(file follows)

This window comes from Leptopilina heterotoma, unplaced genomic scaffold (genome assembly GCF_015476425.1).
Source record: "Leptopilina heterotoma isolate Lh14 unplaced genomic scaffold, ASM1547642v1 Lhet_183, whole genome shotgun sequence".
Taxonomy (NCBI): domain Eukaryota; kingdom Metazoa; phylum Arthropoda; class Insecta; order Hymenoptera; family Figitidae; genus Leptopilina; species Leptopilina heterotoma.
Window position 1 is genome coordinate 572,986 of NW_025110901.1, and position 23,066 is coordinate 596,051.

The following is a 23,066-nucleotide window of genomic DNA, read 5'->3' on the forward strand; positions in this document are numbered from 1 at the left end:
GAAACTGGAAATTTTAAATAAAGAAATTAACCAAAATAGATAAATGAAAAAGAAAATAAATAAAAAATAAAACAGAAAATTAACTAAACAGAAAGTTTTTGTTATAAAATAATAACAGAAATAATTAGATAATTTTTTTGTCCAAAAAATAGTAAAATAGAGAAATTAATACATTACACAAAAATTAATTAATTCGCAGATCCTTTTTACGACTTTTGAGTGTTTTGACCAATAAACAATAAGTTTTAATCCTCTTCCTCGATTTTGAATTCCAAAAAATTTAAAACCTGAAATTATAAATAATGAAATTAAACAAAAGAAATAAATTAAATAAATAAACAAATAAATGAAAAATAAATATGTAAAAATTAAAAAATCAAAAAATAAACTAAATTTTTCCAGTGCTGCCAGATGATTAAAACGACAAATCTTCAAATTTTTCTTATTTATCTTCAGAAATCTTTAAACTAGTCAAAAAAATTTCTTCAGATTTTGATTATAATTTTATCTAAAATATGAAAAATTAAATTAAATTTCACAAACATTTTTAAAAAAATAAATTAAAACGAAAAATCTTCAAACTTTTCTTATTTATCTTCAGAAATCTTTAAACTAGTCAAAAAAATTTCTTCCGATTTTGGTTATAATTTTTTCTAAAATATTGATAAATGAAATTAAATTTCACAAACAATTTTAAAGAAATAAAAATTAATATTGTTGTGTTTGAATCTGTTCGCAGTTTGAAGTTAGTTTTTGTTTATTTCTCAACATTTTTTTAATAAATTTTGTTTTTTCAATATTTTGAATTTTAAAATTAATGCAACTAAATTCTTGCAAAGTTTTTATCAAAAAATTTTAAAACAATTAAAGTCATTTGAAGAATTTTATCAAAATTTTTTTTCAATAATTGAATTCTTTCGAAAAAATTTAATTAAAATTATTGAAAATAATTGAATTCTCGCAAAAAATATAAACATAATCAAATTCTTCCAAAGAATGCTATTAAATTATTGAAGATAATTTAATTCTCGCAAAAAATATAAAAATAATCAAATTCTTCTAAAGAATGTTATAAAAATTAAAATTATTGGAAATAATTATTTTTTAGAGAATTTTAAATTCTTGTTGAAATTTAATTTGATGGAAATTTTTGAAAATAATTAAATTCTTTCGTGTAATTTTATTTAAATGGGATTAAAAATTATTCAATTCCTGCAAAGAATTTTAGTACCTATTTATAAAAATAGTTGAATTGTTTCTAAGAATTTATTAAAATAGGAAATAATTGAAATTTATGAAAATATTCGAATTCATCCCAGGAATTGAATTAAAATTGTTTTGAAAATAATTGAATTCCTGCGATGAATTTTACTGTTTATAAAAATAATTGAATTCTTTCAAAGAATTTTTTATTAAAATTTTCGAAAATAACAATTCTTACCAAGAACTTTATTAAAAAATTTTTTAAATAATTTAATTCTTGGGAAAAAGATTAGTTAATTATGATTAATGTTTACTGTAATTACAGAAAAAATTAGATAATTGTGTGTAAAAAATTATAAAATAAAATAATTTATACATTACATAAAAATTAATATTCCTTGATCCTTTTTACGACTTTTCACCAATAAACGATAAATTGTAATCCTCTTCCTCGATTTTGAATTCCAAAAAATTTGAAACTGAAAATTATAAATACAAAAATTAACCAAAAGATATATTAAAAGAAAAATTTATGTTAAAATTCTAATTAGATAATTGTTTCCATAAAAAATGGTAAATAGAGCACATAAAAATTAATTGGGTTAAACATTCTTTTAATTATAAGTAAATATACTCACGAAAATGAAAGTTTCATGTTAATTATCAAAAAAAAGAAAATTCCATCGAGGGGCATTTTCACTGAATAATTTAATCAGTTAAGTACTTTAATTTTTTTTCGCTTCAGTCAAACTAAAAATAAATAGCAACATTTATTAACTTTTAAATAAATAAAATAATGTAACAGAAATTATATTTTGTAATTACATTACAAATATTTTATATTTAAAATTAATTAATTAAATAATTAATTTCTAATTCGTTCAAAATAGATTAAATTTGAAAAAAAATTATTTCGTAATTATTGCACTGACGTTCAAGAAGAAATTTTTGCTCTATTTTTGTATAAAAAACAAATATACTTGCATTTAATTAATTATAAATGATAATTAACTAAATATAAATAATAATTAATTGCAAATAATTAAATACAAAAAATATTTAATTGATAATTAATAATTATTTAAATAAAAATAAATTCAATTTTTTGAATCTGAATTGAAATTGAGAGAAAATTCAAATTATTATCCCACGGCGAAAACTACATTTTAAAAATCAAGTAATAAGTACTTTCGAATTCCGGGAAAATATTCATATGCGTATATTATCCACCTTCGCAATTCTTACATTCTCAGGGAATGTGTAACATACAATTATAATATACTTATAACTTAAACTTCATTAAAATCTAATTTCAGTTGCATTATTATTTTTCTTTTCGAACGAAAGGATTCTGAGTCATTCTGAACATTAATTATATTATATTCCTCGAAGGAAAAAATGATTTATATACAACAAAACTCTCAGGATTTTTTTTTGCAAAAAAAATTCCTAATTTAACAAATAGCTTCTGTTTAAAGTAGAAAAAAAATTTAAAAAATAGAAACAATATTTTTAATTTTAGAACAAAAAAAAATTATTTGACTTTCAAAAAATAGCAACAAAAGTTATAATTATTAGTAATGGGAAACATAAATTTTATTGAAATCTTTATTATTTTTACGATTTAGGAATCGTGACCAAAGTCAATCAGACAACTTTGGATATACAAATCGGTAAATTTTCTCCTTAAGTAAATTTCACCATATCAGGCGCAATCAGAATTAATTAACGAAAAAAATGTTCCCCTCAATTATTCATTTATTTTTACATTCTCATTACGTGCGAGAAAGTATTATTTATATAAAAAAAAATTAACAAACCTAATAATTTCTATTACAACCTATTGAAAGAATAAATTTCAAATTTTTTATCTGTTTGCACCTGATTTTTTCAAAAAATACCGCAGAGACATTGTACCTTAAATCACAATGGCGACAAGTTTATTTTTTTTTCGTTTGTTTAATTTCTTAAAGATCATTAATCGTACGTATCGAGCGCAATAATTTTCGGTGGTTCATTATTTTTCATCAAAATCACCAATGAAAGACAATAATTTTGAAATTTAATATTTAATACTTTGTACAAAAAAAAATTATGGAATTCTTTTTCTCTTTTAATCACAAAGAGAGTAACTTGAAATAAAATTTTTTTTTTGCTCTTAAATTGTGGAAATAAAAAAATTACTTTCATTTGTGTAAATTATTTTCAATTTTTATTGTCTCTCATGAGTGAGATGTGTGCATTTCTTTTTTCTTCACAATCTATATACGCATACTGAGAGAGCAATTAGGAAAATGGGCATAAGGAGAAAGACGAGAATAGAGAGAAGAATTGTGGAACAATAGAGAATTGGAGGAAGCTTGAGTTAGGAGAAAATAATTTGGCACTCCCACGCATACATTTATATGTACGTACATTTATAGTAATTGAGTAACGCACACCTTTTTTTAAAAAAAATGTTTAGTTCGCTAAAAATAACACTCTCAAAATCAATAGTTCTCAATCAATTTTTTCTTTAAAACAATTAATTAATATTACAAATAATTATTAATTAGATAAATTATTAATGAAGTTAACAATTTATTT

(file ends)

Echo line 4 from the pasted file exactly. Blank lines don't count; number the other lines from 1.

Window position 1 is genome coordinate 572,986 of NW_025110901.1, and position 23,066 is coordinate 596,051.